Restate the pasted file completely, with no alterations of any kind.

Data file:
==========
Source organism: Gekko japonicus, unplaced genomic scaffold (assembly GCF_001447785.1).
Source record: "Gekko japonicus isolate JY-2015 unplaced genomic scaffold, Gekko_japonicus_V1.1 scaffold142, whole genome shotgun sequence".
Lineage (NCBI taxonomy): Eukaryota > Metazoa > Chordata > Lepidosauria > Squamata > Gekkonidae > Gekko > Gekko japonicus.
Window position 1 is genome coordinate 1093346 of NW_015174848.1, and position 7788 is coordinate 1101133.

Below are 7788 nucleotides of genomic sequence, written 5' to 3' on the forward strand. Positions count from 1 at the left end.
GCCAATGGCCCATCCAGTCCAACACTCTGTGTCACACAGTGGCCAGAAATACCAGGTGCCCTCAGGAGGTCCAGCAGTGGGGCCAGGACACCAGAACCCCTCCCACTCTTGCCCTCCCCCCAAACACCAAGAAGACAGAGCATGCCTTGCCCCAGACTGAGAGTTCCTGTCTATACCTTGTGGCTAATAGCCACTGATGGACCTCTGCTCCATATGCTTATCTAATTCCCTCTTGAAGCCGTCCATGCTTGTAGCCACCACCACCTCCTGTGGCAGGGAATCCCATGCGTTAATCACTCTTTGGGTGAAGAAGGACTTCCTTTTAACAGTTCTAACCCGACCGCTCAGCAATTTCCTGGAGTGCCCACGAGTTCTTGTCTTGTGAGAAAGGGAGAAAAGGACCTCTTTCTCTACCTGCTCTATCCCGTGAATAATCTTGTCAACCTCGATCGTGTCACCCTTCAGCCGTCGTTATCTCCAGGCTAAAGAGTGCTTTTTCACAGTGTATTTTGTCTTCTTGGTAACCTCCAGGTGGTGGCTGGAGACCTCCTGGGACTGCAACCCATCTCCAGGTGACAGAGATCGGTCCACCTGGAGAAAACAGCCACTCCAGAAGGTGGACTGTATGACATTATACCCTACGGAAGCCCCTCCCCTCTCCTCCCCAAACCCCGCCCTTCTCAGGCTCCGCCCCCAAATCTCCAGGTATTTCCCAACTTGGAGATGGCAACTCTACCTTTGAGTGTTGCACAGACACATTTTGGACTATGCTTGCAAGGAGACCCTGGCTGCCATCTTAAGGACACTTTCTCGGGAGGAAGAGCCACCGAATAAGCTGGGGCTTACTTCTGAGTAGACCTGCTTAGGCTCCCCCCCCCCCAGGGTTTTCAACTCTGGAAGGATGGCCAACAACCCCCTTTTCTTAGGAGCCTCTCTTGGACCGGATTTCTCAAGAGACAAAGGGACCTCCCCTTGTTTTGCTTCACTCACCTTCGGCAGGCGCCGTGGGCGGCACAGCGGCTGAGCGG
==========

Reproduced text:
Source organism: Gekko japonicus, unplaced genomic scaffold (assembly GCF_001447785.1).
Source record: "Gekko japonicus isolate JY-2015 unplaced genomic scaffold, Gekko_japonicus_V1.1 scaffold142, whole genome shotgun sequence".
Lineage (NCBI taxonomy): Eukaryota > Metazoa > Chordata > Lepidosauria > Squamata > Gekkonidae > Gekko > Gekko japonicus.
Window position 1 is genome coordinate 1093346 of NW_015174848.1, and position 7788 is coordinate 1101133.

Below are 7788 nucleotides of genomic sequence, written 5' to 3' on the forward strand. Positions count from 1 at the left end.
GCCAATGGCCCATCCAGTCCAACACTCTGTGTCACACAGTGGCCAGAAATACCAGGTGCCCTCAGGAGGTCCAGCAGTGGGGCCAGGACACCAGAACCCCTCCCACTCTTGCCCTCCCCCCAAACACCAAGAAGACAGAGCATGCCTTGCCCCAGACTGAGAGTTCCTGTCTATACCTTGTGGCTAATAGCCACTGATGGACCTCTGCTCCATATGCTTATCTAATTCCCTCTTGAAGCCGTCCATGCTTGTAGCCACCACCACCTCCTGTGGCAGGGAATCCCATGCGTTAATCACTCTTTGGGTGAAGAAGGACTTCCTTTTAACAGTTCTAACCCGACCGCTCAGCAATTTCCTGGAGTGCCCACGAGTTCTTGTCTTGTGAGAAAGGGAGAAAAGGACCTCTTTCTCTACCTGCTCTATCCCGTGAATAATCTTGTCAACCTCGATCGTGTCACCCTTCAGCCGTCGTTATCTCCAGGCTAAAGAGTGCTTTTTCACAGTGTATTTTGTCTTCTTGGTAACCTCCAGGTGGTGGCTGGAGACCTCCTGGGACTGCAACCCATCTCCAGGTGACAGAGATCGGTCCACCTGGAGAAAACAGCCACTCCAGAAGGTGGACTGTATGACATTATACCCTACGGAAGCCCCTCCCCTCTCCTCCCCAAACCCCGCCCTTCTCAGGCTCCGCCCCCAAATCTCCAGGTATTTCCCAACTTGGAGATGGCAACTCTACCTTTGAGTGTTGCACAGACACATTTTGGACTATGCTTGCAAGGAGACCCTGGCTGCCATCTTAAGGACACTTTCTCGGGAGGAAGAGCCACCGAATAAGCTGGGGCTTACTTCTGAGTAGACCTGCTTAGGCTCCCCCCCCCCCAGGGTTTTCAACTCTGGAAGGATGGCCAACAACCCCCTTTTCTTAGGAGCCTCTCTTGGACCGGATTTCTCAAGAGACAAAGGGACCTCCCCTTGTTTTGCTTCACTCACCTTCGGCAGGCGCCGTGGGCGGCACAGCGGCTGAGCGG